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Mr. WHITEHOUSE. I thank the chairman, Senator Conrad, for his leadership on this important issue.
I would note for the record that with the conclusion of Senator Toomey's remarks, following Senator Reed, I think for the first time in the history of the Senate we had back-to-back presentations by two separate Senators who were graduates of LaSalle Academy in Providence, RI--noteworthy, perhaps, in Rhode Island.
I did note in his remarks his references to the magnitude of this challenge, to the full-blown crisis he perceives, to the completely unsustainable nature of our outward debt, that this is too big and too important not to address, and that this is the single most pressing problem our country faces--all of which might lead one to conclude that this would be the most important thing they would pursue. Yet we know it is less important to them to address our debt problem than it is to protect oil and gas subsidies for Big Oil at a time when their profits are unprecedented; it is less important than protecting tax loopholes that allow high-income individuals to incorporate themselves and avoid paying FICA taxes; it is less important to them than protecting special tax rates that allow people making $100 million a year to pay a lower tax rate than a family making $100,000 a year. So it seems that when you actually look at practice--what their priorities are--this isn't quite the priority they claim it is.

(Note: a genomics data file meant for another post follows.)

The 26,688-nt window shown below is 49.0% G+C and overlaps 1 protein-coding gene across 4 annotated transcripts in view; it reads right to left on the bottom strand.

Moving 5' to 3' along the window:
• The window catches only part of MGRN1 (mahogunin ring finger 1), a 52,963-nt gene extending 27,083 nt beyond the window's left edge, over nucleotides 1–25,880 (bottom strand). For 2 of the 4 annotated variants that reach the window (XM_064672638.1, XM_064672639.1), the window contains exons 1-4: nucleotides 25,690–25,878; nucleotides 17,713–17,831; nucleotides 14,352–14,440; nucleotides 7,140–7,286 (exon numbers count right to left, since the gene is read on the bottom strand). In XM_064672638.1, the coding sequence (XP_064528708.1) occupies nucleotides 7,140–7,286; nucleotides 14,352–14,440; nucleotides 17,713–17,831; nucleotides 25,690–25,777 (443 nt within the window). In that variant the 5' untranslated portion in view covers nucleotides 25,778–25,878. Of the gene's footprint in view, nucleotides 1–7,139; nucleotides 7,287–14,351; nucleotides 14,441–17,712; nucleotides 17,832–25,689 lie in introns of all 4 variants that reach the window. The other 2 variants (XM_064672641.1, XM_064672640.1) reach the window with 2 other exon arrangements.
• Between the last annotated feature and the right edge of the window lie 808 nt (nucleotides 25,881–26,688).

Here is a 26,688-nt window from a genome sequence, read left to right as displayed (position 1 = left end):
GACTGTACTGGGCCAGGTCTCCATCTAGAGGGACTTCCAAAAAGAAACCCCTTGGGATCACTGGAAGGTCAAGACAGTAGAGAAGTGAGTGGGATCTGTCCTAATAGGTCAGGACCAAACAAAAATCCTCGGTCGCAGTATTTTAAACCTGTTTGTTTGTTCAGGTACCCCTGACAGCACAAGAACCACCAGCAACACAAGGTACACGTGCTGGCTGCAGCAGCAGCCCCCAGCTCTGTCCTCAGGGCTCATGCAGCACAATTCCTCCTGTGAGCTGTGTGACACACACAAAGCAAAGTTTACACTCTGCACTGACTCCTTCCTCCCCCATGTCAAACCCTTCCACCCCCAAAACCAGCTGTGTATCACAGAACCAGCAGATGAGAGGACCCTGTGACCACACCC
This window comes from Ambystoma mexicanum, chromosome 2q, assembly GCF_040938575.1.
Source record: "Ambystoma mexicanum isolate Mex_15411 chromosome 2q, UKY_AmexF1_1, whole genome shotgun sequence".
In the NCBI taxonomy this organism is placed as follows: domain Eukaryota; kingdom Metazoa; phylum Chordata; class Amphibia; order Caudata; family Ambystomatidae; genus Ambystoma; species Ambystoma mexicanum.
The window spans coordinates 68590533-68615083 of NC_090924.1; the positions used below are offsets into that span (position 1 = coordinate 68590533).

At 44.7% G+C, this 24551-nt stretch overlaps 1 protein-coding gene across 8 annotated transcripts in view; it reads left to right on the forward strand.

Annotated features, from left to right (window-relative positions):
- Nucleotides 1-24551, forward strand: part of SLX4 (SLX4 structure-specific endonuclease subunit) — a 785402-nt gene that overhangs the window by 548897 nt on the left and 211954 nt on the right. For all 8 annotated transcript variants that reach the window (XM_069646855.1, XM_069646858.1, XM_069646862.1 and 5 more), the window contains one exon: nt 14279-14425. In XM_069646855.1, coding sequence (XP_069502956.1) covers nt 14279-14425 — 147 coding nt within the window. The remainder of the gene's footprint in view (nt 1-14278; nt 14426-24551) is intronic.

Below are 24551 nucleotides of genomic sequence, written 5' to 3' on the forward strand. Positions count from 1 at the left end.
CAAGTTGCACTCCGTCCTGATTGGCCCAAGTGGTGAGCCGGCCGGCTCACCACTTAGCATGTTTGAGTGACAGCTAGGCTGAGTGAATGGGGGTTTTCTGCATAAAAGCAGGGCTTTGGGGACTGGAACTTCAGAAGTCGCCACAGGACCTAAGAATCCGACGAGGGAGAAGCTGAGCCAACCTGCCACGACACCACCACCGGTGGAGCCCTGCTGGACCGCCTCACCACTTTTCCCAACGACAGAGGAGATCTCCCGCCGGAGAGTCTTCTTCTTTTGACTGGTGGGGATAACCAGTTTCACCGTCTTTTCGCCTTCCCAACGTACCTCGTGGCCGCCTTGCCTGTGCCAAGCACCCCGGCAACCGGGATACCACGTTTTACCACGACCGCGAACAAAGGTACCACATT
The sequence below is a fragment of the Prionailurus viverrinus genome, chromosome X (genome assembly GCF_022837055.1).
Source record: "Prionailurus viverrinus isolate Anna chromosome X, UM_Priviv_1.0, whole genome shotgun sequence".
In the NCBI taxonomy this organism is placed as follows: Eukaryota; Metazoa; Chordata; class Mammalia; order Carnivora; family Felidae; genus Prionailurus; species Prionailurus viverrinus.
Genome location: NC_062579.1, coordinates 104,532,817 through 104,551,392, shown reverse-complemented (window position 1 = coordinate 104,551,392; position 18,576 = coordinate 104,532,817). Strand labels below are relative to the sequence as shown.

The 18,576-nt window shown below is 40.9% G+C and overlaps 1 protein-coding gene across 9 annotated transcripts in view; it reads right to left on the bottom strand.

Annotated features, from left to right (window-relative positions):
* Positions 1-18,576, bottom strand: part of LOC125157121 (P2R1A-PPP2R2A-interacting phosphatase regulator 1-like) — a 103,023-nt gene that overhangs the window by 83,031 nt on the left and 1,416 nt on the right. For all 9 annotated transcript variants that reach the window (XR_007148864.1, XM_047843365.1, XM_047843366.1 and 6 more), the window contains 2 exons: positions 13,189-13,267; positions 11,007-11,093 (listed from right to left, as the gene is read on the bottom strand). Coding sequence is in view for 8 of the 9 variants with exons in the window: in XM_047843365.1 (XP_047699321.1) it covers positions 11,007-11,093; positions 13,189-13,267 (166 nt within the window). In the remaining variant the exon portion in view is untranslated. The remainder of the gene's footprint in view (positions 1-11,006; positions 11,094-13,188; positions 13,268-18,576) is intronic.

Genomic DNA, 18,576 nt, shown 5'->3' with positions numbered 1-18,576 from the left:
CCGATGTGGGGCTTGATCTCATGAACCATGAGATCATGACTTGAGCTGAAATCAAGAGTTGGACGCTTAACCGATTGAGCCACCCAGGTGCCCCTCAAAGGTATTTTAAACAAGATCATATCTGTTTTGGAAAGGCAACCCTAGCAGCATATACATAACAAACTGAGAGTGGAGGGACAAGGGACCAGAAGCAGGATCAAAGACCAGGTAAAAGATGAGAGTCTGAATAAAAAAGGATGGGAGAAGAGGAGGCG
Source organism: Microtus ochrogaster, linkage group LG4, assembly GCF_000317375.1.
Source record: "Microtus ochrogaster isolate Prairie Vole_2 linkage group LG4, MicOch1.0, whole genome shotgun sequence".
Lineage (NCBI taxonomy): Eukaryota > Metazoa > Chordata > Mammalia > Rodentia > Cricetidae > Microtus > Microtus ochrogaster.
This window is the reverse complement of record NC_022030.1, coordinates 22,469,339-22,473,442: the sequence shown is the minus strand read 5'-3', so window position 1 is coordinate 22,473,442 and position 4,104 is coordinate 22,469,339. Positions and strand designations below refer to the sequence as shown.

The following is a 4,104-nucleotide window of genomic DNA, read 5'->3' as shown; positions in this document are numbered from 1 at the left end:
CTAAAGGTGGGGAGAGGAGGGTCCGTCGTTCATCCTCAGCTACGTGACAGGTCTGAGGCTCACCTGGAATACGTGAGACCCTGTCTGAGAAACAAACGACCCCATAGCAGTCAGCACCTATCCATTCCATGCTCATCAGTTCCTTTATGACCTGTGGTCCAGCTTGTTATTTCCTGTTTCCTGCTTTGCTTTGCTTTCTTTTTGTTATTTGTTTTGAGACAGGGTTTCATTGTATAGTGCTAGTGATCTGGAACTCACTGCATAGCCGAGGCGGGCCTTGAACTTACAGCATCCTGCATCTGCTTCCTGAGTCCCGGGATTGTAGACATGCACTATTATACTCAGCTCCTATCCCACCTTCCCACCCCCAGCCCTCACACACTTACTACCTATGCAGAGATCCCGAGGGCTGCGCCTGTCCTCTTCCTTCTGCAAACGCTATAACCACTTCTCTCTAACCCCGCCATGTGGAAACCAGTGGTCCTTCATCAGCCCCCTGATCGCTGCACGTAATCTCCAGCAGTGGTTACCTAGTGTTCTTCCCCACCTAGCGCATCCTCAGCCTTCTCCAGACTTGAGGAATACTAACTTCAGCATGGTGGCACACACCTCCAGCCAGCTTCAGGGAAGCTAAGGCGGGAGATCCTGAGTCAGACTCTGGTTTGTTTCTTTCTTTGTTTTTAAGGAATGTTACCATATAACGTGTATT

I agree there are other priorities we face as a country. This July, unless we move quickly, student loan interest rates will double, which will hurt our economy, our growth, and it will hit families across this country. We brought forward a plan to keep those rates down, but our colleagues
filibustered it. Our Nation's highway program will expire next month, jeopardizing millions of jobs. We voted overwhelmingly on a bipartisan basis to reauthorize the highway bill and move forward on it, only to have our bipartisan highway bill stalled by House Republicans. Republicans may talk about jobs, but they are busily stalling the most important jobs bill we have. That stalling and delay will cost jobs because of the summer building season in so many of our States.